Karl Barth, the Protestant theologian, once complained that the traditional Christian doctrine of marriage, both Catholic and Protestant, situated marriage in juridical rather than religious or theological categories. The Catholic Church corrected that situation in 1965. Marriage, as modeled in the Catholic tradition, has been transformed from procreative institution, in which procreation was everything, through procreative union, in which procreation was not quite everything, to interpersonal union, in which the mutual love of the spouses and their marital life together is as important as procreation. Compared to the centuries-old model of procreative institution, the model of interpersonal union is still in its infancy and struggling to establish itself in repressive official circles.

The Difference It Makes

A good question arises at this point: does it make any difference that a new model of marriage emerged in the Catholic tradition in the middle of the 20th century? The answer is yes, it makes a great difference. Models are imaginative constructs that selectively represent and enable us to understand specific aspects of the world. They are of two kinds, explanatory and exploratory. Explanatory models, like the model R.A.F. Spitfire that hangs in my study, synthesize what we already know or believe. Exploratory models, like scientific models of the atom or religious models of God, church or marriage, lead us heuristically to new insights into what we do not yet fully know. Models are always to be taken seriously as heuristic, educational tools, but they are never to be taken literally. I could never have a literal R.A.F. Spitfire hanging in my study, nor could I ever have a definitive-for-all-time insight into God, church or the interpersonal union called marriage.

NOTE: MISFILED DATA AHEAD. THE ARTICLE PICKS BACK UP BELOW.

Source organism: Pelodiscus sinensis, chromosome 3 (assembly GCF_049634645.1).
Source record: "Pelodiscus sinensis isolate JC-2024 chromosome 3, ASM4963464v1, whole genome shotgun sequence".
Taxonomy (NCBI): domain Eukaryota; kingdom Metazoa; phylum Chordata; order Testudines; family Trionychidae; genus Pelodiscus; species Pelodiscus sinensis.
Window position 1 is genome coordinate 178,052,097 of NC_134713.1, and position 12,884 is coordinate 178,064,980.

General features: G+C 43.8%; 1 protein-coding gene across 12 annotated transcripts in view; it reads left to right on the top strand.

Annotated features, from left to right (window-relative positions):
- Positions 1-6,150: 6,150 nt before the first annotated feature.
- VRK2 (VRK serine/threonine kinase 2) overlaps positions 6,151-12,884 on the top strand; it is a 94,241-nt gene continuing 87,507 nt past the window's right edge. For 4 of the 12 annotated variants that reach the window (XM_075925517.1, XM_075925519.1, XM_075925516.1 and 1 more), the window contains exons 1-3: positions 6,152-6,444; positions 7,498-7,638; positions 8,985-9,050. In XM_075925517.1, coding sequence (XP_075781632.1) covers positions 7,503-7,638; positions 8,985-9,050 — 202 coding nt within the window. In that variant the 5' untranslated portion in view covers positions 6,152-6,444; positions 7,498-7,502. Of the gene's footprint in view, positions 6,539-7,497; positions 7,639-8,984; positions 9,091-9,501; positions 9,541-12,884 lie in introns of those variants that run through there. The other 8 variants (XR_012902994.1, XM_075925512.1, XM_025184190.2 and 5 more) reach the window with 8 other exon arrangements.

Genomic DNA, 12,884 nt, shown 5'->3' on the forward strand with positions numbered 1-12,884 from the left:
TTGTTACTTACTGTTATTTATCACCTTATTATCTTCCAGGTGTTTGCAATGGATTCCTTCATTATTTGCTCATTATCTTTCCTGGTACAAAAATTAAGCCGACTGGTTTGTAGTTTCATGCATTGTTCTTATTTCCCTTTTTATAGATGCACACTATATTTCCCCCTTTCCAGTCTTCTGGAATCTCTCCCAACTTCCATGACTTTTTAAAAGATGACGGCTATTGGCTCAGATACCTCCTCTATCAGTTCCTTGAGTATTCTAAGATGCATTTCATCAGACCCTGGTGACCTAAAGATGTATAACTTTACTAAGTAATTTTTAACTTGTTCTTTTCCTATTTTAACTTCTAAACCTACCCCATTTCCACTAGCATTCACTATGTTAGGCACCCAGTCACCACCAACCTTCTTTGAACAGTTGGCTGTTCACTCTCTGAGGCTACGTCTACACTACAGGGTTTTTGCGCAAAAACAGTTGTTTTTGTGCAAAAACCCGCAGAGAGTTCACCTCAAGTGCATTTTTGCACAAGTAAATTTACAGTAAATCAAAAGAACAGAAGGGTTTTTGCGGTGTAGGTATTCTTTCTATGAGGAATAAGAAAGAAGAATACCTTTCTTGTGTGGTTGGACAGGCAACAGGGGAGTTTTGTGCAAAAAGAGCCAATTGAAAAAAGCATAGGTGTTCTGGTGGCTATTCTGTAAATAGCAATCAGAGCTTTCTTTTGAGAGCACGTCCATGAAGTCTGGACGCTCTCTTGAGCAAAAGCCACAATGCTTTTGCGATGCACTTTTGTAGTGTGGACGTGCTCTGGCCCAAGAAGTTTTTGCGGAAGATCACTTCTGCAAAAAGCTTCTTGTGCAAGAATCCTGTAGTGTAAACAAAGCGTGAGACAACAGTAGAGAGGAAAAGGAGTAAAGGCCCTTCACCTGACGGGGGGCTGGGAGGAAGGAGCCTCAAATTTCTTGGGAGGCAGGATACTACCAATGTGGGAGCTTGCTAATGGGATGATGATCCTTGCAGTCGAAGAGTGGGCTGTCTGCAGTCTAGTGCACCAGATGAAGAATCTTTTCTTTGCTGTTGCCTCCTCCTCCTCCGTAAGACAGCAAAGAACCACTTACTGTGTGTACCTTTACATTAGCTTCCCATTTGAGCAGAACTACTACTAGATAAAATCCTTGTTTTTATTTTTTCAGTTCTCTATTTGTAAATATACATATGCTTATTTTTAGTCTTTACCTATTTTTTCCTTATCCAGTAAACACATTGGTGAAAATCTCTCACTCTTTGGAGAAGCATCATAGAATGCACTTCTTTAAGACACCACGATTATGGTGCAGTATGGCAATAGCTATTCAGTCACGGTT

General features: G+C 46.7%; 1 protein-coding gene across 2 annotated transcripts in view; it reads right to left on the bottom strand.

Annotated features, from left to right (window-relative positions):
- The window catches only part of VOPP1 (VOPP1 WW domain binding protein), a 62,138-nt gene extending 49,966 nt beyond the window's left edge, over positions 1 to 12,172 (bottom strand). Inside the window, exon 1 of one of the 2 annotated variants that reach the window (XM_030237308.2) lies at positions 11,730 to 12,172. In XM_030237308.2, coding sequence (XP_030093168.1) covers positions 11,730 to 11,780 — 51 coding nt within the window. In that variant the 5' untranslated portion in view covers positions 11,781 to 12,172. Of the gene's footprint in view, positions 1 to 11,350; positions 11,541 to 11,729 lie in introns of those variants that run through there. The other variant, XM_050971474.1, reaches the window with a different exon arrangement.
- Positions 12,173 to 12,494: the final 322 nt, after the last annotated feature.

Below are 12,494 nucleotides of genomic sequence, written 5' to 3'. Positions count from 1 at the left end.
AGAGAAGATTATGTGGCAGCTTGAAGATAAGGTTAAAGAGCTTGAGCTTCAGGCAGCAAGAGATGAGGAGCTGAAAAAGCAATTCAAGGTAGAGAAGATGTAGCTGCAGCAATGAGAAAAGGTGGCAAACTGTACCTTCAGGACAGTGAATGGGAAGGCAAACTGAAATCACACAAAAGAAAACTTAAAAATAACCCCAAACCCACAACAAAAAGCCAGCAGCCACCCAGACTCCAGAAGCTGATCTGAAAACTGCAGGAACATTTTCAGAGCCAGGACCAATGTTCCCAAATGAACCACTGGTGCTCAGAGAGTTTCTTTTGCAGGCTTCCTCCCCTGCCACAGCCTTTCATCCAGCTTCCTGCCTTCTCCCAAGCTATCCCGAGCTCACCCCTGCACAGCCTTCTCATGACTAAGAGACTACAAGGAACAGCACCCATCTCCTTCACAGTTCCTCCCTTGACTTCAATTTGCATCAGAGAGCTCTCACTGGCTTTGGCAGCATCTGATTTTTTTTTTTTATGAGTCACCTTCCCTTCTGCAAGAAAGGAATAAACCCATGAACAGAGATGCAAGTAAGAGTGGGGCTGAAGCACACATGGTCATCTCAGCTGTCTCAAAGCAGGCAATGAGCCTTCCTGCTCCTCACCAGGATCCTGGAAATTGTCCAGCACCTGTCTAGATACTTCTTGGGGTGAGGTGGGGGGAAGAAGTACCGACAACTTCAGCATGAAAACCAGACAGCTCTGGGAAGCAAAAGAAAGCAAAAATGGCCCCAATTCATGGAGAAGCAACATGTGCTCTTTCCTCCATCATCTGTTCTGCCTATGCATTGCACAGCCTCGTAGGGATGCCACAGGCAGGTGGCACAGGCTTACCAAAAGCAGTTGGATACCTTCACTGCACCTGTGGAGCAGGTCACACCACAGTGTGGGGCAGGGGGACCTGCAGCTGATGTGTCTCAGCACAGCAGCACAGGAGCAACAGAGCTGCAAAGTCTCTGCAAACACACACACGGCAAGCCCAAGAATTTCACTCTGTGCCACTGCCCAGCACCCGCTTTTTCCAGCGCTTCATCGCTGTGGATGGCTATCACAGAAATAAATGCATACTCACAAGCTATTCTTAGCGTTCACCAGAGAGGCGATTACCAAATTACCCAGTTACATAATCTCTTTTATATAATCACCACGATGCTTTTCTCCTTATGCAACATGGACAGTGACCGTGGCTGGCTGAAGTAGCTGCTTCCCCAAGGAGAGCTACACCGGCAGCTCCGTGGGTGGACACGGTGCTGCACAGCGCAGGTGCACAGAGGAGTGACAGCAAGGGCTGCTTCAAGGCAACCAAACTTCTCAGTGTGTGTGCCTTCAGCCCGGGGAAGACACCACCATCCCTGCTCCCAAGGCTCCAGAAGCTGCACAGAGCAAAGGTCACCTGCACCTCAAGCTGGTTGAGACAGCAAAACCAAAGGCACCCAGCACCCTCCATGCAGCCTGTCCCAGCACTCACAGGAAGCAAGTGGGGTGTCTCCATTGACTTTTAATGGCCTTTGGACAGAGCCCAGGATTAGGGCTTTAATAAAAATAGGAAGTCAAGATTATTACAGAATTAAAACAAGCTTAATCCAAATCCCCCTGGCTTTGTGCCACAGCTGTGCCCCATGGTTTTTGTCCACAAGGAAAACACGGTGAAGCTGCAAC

Another major characteristic of models is important: they evoke attitudes and actions consonant with the model. It is, perhaps, in its call to new attitudes and new action that a new theological model makes its greatest difference.